PolyPico’s technology employed for Protein Crystallography experiments involving X-ray Free Electron Lasers (XFEL)

In an article entitled “Pico-litre Sample Introduction and Acoustic Levitation Systems for Time Resolved Protein Crystallography Experiments at XFELS”, published in Sensors and Transducers [Vol 214, issue 7, July 2017] , PolyPico’s acoustic dispensing technology was used to dispense the pico-litre slurries of crystals required for Time Resolved Protein Crystallography Experiments using X-ray Free Electron Lasers (XFEL) successfully.

“XFELs generate Light a billion times brighter than the sun. The application for this system will be to examine turn over in Beta lactamase proteins which is responsible for bacteria developing antibiotic resistance and therefore of significant importance to future world health. The system will allow for diffraction data to be collected before and after turnover allowing for a better understanding of the underling processes.

PolyPico produce a drop-on-demand liquid handling system which uses acoustic pressure waves to instigate the ejection of micro-droplets of liquid from an orifice at the base of a dispensing cartridge. The system can be used to dispense substances such as: proteins; antibodies; nano-materials; crystalsliving cells; bacteria; DNA; and a wide variety of organic and inorganic reagents . Unique to this technology is the use of inexpensive disposable dispensing cartridges, which completely avoid cross-contamination risks and support quick fluid changeover. The volume of the micro-drops can be controlled to be in the range of approximately 10 pl to 120 pl (1pl = 10−¹² Litres) depending on the fluid properties and dispensing can take place on demand up to a frequency of 10 kHz.






Fig.1 shows a PolyPico dispensing head on the left and a dispensing cartridge on the right.

Depending on the characteristics of the fluid being dispensed, and the application, dispensing cartridges can be selected a range of orifice sizes (e.g. 30 um, 50 um, 70 um and 100 um). The technology works by introducing an acoustic pressure wave into the column of fluid in the dispensing cartridge. This pressure wave then propagates in the fluid and focuses at the orifice of the dispensing cartridge. This focused pressure wave is sufficient to break the surface tension at the orifice and eject a very precisely controlled, and very repeatable, pico-litre volume of fluid from the orifice. Each time an acoustic impulse is introduced into the fluid column a micro-drop is ejected. The volume is then calculated by the PolyPico system.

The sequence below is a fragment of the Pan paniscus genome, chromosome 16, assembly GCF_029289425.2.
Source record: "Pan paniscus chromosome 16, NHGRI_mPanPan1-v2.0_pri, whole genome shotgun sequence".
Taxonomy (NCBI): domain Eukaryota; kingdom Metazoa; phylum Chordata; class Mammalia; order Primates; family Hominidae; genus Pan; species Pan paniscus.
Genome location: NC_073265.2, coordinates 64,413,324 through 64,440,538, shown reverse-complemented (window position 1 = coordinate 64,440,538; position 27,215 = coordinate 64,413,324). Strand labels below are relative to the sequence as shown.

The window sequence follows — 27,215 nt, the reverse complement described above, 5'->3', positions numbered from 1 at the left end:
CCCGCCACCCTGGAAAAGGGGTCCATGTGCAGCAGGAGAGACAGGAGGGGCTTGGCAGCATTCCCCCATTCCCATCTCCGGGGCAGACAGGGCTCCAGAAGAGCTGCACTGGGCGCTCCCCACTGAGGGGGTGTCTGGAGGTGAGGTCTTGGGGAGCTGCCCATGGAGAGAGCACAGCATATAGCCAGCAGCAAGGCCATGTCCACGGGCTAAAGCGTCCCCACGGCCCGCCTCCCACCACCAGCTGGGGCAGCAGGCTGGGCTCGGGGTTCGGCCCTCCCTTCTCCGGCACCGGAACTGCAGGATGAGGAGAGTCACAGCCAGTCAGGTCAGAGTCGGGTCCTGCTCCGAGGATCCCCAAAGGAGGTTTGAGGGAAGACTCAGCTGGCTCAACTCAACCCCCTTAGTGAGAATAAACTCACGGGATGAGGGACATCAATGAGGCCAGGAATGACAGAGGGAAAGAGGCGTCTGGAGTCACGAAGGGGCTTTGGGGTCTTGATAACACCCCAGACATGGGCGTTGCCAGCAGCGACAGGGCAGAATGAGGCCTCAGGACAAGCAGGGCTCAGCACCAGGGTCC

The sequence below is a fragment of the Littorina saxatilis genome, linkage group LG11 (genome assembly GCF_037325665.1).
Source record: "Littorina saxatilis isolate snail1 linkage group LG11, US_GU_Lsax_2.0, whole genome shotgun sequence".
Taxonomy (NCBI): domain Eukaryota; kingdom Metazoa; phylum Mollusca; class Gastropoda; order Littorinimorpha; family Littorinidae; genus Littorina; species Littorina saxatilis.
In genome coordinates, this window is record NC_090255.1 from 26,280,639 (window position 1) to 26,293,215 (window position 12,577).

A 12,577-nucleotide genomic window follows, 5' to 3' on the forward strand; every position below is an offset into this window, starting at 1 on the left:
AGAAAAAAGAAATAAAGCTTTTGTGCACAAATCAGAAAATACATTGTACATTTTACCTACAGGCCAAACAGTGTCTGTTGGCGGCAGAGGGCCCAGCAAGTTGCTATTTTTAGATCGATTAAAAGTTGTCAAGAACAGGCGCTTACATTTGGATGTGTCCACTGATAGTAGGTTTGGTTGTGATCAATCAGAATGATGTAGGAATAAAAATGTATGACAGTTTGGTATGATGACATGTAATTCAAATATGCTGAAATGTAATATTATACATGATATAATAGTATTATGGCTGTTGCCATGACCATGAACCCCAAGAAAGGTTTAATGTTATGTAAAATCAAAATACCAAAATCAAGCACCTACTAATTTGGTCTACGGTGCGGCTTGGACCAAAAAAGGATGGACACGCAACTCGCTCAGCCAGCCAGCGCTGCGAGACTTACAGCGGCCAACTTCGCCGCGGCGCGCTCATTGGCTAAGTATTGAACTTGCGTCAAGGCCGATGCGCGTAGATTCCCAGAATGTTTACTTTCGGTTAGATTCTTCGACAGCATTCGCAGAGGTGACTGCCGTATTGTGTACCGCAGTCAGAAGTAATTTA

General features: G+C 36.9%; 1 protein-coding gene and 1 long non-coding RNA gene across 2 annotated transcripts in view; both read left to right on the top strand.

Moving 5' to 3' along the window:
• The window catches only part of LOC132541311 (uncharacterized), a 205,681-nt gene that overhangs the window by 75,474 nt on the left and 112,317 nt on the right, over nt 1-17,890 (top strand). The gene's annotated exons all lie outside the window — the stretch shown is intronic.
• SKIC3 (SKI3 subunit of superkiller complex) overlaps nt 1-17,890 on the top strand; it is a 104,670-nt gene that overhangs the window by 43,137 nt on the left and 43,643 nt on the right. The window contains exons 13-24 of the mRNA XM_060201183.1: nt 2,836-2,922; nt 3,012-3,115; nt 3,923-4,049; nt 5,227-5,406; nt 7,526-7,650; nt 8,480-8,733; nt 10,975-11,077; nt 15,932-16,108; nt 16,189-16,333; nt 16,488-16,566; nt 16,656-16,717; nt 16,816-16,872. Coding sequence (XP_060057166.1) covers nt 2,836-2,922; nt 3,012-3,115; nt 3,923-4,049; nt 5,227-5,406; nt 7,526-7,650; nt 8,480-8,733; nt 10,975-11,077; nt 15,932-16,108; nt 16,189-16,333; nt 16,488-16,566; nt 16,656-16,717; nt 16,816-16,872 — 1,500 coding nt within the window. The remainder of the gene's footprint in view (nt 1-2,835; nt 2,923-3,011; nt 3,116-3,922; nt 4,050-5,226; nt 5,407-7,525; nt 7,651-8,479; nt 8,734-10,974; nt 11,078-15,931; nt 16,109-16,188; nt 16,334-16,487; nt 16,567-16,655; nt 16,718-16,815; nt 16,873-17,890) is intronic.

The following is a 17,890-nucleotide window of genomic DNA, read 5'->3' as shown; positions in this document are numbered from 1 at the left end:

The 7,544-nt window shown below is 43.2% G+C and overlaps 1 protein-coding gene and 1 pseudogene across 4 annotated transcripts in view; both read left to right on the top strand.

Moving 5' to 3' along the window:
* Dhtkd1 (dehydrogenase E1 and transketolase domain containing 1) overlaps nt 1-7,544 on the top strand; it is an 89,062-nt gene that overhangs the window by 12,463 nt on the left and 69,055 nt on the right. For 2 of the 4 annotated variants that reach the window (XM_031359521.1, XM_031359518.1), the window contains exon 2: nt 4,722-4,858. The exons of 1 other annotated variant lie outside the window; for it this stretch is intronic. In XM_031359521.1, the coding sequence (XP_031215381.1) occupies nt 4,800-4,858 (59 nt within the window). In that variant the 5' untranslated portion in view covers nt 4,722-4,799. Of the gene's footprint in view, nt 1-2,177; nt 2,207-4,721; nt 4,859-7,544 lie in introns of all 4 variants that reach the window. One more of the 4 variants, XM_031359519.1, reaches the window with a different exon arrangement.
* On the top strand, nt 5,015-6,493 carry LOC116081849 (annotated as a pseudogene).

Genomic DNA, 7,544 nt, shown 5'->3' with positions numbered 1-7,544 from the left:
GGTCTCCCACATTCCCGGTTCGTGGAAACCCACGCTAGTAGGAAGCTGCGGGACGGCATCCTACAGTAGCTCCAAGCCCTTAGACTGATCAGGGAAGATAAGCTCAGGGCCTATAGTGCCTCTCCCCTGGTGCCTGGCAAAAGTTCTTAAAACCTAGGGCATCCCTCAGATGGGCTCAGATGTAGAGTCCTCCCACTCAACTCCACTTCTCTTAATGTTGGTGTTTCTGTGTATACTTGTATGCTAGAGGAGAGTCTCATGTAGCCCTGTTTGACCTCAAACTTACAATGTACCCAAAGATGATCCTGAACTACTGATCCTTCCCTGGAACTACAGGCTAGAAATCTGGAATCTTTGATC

Fig. 2. An example of a micro-drop with a volume of 48.64 pl being dispensed [10].

This methodology for handling microcrystals in mother liquor for presentation to X-ray beams at both synchrotron and XFEL light sources is showing great promise. In its simplest format it offers an airborne goniometer with unlimited angular access for obtaining multiple angular rotations and their diffraction patterns. With the inclusion of the ability to unite multiple droplets and therefore instigate room temperature mixing, we have an excellent sample environment for time resolved experiments. As the reaction takes place in free space, there is no contamination between samples which in turn could be dosed with greater amounts of reagents. The other significant benefit for the system is the sample is stationary unlike with liquid jets allowing for reduction in waste and multiple angles and providing the potential to allow a structure being solved from a single crystal. This system particularly lends itself toward the study of Beta Lactamases as it can suspend the protein crystals, add reagents, initiate mixing and  rotate to collect angular data, all at room temperature. It also offers the potential to reduce handling quantities down to pico-litre slurries of crystals.”

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